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These antennas, and corresponding indoor controllers, are used to connect phones and laptop computers from sailing vessels, on any ocean, with the rest of the world. All FleetBroadband antennas require line-of-sight to one of three geosynchronous orbit satellites, so the terminal can be used anywhere, including on land.
The FleetBroadband network was developed by Inmarsat and is composed of three geosynchronous orbiting satellites called I-4 that allow contiguous global coverage, except for the poles. FleetBroadband systems installed on vessels may travel from ocean to ocean without human interaction. If there is line-of sight to one of the three I-4 satellites, then connectivity can be achieved, even in rough rolling seas. Since the FleetBroadband network uses the L band, rain fade is much less of an issue than the larger VSAT Ku band or C Band systems.
The FleetBroadband service was modeled after terrestrial Internet services where IP-based traffic Internet Protocol dominated over ISDN and other earlier communication protocols. Many corporations and IT departments are standardizing around IP traffic for data, and voice and text communication, so it is assumed Inmarsat is filling that long-term communications requirement.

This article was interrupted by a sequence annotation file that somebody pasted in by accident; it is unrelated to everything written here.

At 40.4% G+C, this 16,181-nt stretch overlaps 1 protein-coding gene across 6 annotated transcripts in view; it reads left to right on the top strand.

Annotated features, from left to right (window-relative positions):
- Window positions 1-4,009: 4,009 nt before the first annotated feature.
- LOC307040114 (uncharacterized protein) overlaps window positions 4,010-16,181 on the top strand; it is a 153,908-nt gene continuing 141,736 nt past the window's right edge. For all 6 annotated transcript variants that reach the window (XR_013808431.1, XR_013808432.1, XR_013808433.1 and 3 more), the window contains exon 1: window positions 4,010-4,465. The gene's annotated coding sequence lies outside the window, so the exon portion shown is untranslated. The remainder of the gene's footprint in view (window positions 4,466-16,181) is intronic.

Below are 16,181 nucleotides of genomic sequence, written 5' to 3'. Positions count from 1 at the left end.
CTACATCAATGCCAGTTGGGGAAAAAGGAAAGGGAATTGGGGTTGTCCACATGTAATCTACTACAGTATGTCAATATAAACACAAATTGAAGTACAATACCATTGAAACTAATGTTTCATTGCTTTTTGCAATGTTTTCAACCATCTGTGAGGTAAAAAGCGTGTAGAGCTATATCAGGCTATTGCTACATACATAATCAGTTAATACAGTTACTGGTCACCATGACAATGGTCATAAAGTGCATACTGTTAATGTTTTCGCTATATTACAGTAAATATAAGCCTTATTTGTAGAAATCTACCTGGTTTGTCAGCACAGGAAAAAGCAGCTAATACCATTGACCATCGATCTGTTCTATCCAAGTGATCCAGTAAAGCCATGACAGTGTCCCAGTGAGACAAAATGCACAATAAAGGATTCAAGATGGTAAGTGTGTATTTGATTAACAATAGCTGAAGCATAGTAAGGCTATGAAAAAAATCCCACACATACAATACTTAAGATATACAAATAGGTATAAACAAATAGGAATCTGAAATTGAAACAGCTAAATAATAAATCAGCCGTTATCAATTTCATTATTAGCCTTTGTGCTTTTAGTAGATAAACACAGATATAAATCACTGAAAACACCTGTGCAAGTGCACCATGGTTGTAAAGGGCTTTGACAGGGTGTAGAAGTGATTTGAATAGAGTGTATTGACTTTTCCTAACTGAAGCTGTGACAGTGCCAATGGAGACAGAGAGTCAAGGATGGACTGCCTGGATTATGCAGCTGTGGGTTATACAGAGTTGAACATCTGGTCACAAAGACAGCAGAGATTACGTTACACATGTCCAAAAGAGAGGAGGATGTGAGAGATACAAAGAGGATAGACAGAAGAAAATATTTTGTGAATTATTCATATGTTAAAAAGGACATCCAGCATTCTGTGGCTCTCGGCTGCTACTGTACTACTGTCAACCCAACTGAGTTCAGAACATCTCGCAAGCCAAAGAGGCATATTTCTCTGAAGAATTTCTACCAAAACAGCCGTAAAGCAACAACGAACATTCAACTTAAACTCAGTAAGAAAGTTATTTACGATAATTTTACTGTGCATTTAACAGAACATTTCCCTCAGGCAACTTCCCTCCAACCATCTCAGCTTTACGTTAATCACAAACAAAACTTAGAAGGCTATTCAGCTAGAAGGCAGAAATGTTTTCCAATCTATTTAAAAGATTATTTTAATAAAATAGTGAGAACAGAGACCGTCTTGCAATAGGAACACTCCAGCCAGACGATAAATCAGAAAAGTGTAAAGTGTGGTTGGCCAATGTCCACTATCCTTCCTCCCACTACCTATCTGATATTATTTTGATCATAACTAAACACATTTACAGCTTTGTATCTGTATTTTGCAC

There are three terminal antenna types available. The small FB150 antenna (commercially launched 2009) (291 × 275 mm) capable of 150 kbit/s, to the mid-sized FB250 antenna (329 × 276 mm) capable of 284 kbit/s, to the largest and fastest FB500 antenna (605 × 630 mm) capable of up to 432 kbit/s, both commercially launched 2007. Current manufactures of FleetBroadband systems includes Thrane & Thrane (Sailor Systems), Wideye (Skipper), KVH, and JRC.
- "INMARSAT Fleet Broadband coverage MAP" (PDF). Inmarsat. Inmarsat. Retrieved 2 September 2015.